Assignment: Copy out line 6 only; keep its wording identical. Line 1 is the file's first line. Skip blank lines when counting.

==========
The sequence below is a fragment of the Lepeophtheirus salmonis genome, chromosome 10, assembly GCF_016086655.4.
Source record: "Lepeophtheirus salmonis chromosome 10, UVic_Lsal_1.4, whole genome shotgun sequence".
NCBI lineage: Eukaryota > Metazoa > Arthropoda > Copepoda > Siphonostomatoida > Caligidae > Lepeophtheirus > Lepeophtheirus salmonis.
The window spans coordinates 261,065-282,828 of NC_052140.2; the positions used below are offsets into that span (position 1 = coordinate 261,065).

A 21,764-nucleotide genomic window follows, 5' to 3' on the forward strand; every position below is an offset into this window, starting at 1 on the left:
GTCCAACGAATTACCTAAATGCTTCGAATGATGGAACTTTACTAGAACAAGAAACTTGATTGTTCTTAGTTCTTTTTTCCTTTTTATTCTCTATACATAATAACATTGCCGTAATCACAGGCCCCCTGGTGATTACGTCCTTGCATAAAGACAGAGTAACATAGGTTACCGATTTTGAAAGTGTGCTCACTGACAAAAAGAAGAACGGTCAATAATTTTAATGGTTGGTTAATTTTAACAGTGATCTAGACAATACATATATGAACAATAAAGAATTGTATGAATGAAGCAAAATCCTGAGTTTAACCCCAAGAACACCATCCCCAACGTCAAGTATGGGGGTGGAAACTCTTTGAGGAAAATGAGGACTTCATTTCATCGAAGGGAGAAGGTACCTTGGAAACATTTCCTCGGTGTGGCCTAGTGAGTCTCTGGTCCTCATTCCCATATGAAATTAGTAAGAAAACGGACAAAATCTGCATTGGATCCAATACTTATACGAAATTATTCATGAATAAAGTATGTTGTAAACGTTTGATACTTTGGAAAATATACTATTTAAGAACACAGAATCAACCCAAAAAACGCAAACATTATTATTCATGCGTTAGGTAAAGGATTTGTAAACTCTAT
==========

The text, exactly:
GTCCAACGAATTACCTAAATGCTTCGAATGATGGAACTTTACTAGAACAAGAAACTTGATTGTTCTTAGTTCTTTTTTCCTTTTTATTCTCTATACATAATAACATTGCCGTAATCACAGGCCCCCTGGTGATTACGTCCTTGCATAAAGACAGAGTAACATAGGTTACCGATTTTGAAAGTGTGCTCACTGACAAAAAGAAGAACGGTCAATAATTTTAATGGTTGGTTAATTTTAACAGTGATCTAGACAATACATATATGAACAATAAAGAATTGTATGAATGAAGCAAAATCCTGAGTTTAACCCCAAGAACACCATCCCCAACGTCAAGTATGGGGGTGGAAACTCTTTGAGGAAAATGAGGACTTCATTTCATCGAAGGGAGAAGGTACCTTGGAAACATTTCCTCGGTGTGGCCTAGTGAGTCTCTGGTCCTCATTCCCATATGAAATTAGTAAGAAAACGGACAAAATCTGCATTGGATCCAATACTTATACGAAATTATTCATGAATAAAGTATGTTGTAAACGTTTGATACTTTGGAAAATATACTATTTAAGAACACAGAATCAACCCAAAAAACGCAAACATTATTATTCATGCGTTAGGTAAAGGATTTGTAAACTCTAT